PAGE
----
Giving grace to others is evidence of having truly received God’s gift of grace through His Son, Jesus.
Looking back at the Reflection Scripture, does grace come naturally to us?
No. Grace does not come naturally. We must clothe ourselves with it.
Clothing is not natural. It is not organically a part of our being. It’s something we actively seek out and put on. It is not something we want to be caught without.
Clothes cover our natural state, which in this case, spiritually speaking, is the opposite of grace. Just as we are born into this world naked, without a stitch, we are born without a lick of grace in our sin-full being. Just as most of us don’t want to be caught without our clothes, once we are born again into His Kingdom, we don’t want to be caught grace-less.
According to the Reflection Scripture, what helps us exercise grace? actively keep it on?
Remember, the Lord forgave you, so you must forgive others. Remembering the forgiveness we’ve received helps us to re-member His grace and give it to others. What’s been done for us, we can do for others. It is a gift we can pass on.
There is a specific character trait associated with grace-filled Believers. What does God call His people in the Reflection Scripture?
God chose you to be the holy people He loves… Because we are holy we must clothe ourselves in grace.
What does this tell us about grace?
Grace is holy. It is the distinctive mark of God’s love. It is what sets Him apart from all others, and when we live grace-filled lives we are set apart from the world. Grace is God-given, not something found naturally occurring in the community of man.
This week, as you praised God as holy, did you gain insights into His grace?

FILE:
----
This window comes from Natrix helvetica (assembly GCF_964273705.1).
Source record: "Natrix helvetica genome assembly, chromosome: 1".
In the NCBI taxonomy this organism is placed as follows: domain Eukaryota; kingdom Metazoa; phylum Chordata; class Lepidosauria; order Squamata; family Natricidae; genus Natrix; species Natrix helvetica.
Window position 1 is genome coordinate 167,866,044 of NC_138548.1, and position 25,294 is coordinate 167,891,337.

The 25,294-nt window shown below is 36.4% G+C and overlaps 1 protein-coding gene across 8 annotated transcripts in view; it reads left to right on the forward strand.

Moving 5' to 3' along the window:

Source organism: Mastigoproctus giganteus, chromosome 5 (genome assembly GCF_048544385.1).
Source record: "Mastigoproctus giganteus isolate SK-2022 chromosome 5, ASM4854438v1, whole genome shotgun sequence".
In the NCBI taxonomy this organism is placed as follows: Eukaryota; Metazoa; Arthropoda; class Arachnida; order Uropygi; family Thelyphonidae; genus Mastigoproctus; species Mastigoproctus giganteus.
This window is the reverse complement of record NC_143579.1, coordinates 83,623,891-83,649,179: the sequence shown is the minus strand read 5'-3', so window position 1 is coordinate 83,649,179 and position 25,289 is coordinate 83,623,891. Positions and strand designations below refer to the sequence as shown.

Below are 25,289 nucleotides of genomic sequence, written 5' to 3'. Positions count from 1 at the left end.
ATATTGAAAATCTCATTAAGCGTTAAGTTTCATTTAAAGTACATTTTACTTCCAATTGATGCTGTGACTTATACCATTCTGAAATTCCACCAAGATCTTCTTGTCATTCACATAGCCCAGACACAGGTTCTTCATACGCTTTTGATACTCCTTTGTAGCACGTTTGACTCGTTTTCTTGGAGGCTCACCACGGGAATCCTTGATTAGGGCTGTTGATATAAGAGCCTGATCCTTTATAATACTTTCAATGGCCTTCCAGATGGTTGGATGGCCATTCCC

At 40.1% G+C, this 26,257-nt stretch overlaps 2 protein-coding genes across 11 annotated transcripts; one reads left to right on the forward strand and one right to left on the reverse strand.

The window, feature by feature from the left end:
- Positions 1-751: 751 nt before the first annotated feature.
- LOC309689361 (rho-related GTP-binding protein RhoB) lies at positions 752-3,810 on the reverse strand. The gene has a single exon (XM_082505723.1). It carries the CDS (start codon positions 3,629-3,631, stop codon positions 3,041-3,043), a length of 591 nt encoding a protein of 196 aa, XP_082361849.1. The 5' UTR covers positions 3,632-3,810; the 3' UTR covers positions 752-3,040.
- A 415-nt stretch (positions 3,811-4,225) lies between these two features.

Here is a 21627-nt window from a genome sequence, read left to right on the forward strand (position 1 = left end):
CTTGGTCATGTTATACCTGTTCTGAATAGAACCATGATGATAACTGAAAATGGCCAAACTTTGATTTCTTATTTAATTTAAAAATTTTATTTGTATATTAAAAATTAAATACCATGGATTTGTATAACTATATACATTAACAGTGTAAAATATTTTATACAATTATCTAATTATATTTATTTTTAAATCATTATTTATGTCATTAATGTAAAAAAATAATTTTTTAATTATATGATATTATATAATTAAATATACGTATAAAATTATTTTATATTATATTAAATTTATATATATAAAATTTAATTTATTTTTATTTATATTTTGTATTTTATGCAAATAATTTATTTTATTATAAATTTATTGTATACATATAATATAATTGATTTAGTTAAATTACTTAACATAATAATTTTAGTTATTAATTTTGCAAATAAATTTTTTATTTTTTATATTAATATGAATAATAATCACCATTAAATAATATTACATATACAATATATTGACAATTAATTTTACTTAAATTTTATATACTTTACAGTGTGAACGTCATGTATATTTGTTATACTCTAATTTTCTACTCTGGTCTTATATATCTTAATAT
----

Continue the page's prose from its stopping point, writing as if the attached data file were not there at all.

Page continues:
The definition of holy includes: worthy of complete devotion as one perfect in goodness and righteousness (Merriam-Webster’s Collegiate Dictionary, 11th Ed.). God is perfectly good and righteous in all He does. So when His holiness includes coming in the flesh to make the way for what’s wrong to be made right by His grace, that is something worthy of complete devotion.
The Lord is gracious and merciful, slow to anger and abounding in steadfast love. The Lord is good to all, and his mercy is over all that he has made.
Psalm 145:8-9 ESV
Holy is His name.
Putting on grace in order to give grace is not the same as working for justification.
Read Galatians 2:15-21
No matter who you are, your family heritage or upbringing, the only means of justification is faith in Jesus. Absolutely no one is justified by keeping the law. If righteousness could be achieved through the law, then Christ died for nothing.
When we place our faith in Jesus’s work on the cross, the Word tells us we too have been crucified. By faith, we’ve been executed for breaking the law, therefore the law no longer has a hold on us. But does this mean we live law-less lives? How are we called to live?
In light of Christ’s sacrifice and grace we are to live to God, allowing the Spirit to have full reign, thus Christ lives in us and our flesh no longer “lives.” His grace is of singular importance and should consume our lives. It is the only means of salvation. It is what characterizes His love.
How should we view others based on the importance of His grace?